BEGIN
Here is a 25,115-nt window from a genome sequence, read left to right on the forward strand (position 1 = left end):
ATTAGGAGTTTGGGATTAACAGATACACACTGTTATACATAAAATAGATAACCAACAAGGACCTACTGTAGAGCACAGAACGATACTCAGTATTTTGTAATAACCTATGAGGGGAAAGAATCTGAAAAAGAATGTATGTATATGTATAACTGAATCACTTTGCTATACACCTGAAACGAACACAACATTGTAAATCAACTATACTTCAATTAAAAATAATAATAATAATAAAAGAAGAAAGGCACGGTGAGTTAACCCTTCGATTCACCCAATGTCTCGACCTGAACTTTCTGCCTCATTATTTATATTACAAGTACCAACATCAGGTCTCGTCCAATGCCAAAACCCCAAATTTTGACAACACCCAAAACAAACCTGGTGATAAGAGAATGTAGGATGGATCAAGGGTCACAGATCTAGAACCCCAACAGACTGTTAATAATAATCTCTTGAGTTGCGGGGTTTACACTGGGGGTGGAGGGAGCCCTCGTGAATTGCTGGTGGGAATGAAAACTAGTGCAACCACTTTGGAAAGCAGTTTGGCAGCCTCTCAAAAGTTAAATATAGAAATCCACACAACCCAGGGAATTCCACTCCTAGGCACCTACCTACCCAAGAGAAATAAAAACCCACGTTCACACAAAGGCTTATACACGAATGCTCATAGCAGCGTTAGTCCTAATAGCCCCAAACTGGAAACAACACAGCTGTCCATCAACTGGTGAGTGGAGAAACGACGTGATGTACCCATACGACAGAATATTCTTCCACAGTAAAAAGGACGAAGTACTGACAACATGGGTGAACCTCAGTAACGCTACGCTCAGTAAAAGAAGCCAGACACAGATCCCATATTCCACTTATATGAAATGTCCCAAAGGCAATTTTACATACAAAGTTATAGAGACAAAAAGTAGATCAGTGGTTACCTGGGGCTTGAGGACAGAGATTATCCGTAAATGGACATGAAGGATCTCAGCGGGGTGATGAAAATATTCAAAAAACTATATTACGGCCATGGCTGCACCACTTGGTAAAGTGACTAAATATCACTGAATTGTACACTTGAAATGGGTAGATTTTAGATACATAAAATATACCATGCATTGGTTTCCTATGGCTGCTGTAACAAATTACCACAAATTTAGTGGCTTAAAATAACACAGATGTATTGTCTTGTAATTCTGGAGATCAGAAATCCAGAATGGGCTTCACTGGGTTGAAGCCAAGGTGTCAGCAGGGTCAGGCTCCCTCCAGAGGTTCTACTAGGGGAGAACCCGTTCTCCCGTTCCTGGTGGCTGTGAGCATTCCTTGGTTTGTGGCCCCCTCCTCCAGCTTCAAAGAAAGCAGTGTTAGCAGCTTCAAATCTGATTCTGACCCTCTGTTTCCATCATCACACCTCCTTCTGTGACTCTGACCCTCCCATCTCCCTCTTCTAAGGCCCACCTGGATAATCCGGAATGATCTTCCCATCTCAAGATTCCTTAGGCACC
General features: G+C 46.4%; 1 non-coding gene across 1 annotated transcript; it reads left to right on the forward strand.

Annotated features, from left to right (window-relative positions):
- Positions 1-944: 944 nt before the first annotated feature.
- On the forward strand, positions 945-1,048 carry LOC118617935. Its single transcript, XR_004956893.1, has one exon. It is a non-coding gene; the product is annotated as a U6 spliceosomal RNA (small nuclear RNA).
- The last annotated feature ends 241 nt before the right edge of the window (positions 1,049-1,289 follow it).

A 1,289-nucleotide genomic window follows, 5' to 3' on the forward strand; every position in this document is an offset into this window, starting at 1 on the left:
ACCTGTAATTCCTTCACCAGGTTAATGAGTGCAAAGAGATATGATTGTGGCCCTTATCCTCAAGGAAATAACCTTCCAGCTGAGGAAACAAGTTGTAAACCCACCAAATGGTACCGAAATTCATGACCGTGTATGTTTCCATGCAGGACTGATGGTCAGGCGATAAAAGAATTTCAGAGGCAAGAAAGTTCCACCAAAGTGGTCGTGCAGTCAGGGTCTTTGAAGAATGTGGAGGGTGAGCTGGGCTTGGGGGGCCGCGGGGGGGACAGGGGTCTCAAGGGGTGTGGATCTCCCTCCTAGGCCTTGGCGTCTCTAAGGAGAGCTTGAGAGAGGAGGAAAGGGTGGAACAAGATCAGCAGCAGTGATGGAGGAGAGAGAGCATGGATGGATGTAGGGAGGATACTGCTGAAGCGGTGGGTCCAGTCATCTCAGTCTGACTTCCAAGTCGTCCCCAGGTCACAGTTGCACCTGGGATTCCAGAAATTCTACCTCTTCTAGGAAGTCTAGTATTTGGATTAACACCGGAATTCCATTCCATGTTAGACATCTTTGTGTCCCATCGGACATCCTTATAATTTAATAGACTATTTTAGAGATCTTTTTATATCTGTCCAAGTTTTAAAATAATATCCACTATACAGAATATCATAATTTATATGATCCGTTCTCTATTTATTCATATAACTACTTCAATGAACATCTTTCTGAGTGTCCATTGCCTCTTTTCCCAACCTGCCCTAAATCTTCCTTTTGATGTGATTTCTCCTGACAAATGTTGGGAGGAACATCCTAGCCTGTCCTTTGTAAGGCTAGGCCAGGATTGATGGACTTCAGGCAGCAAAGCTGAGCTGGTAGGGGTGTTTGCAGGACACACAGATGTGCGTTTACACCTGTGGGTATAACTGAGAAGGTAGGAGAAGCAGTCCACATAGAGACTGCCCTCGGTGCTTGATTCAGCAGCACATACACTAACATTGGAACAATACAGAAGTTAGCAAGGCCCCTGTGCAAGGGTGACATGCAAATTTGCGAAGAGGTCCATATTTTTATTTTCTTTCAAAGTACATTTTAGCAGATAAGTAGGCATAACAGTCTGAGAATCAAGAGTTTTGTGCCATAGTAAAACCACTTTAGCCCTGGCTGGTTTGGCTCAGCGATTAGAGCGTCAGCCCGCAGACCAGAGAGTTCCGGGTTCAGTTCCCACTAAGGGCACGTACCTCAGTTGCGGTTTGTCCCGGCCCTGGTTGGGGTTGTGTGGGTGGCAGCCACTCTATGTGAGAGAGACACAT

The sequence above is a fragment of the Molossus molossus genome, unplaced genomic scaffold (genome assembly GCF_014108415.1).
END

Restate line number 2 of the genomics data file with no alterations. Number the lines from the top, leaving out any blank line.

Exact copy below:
ATTAGGAGTTTGGGATTAACAGATACACACTGTTATACATAAAATAGATAACCAACAAGGACCTACTGTAGAGCACAGAACGATACTCAGTATTTTGTAATAACCTATGAGGGGAAAGAATCTGAAAAAGAATGTATGTATATGTATAACTGAATCACTTTGCTATACACCTGAAACGAACACAACATTGTAAATCAACTATACTTCAATTAAAAATAATAATAATAATAAAAGAAGAAAGGCACGGTGAGTTAACCCTTCGATTCACCCAATGTCTCGACCTGAACTTTCTGCCTCATTATTTATATTACAAGTACCAACATCAGGTCTCGTCCAATGCCAAAACCCCAAATTTTGACAACACCCAAAACAAACCTGGTGATAAGAGAATGTAGGATGGATCAAGGGTCACAGATCTAGAACCCCAACAGACTGTTAATAATAATCTCTTGAGTTGCGGGGTTTACACTGGGGGTGGAGGGAGCCCTCGTGAATTGCTGGTGGGAATGAAAACTAGTGCAACCACTTTGGAAAGCAGTTTGGCAGCCTCTCAAAAGTTAAATATAGAAATCCACACAACCCAGGGAATTCCACTCCTAGGCACCTACCTACCCAAGAGAAATAAAAACCCACGTTCACACAAAGGCTTATACACGAATGCTCATAGCAGCGTTAGTCCTAATAGCCCCAAACTGGAAACAACACAGCTGTCCATCAACTGGTGAGTGGAGAAACGACGTGATGTACCCATACGACAGAATATTCTTCCACAGTAAAAAGGACGAAGTACTGACAACATGGGTGAACCTCAGTAACGCTACGCTCAGTAAAAGAAGCCAGACACAGATCCCATATTCCACTTATATGAAATGTCCCAAAGGCAATTTTACATACAAAGTTATAGAGACAAAAAGTAGATCAGTGGTTACCTGGGGCTTGAGGACAGAGATTATCCGTAAATGGACATGAAGGATCTCAGCGGGGTGATGAAAATATTCAAAAAACTATATTACGGCCATGGCTGCACCACTTGGTAAAGTGACTAAATATCACTGAATTGTACACTTGAAATGGGTAGATTTTAGATACATAAAATATACCATGCATTGGTTTCCTATGGCTGCTGTAACAAATTACCACAAATTTAGTGGCTTAAAATAACACAGATGTATTGTCTTGTAATTCTGGAGATCAGAAATCCAGAATGGGCTTCACTGGGTTGAAGCCAAGGTGTCAGCAGGGTCAGGCTCCCTCCAGAGGTTCTACTAGGGGAGAACCCGTTCTCCCGTTCCTGGTGGCTGTGAGCATTCCTTGGTTTGTGGCCCCCTCCTCCAGCTTCAAAGAAAGCAGTGTTAGCAGCTTCAAATCTGATTCTGACCCTCTGTTTCCATCATCACACCTCCTTCTGTGACTCTGACCCTCCCATCTCCCTCTTCTAAGGCCCACCTGGATAATCCGGAATGATCTTCCCATCTCAAGATTCCTTAGGCACC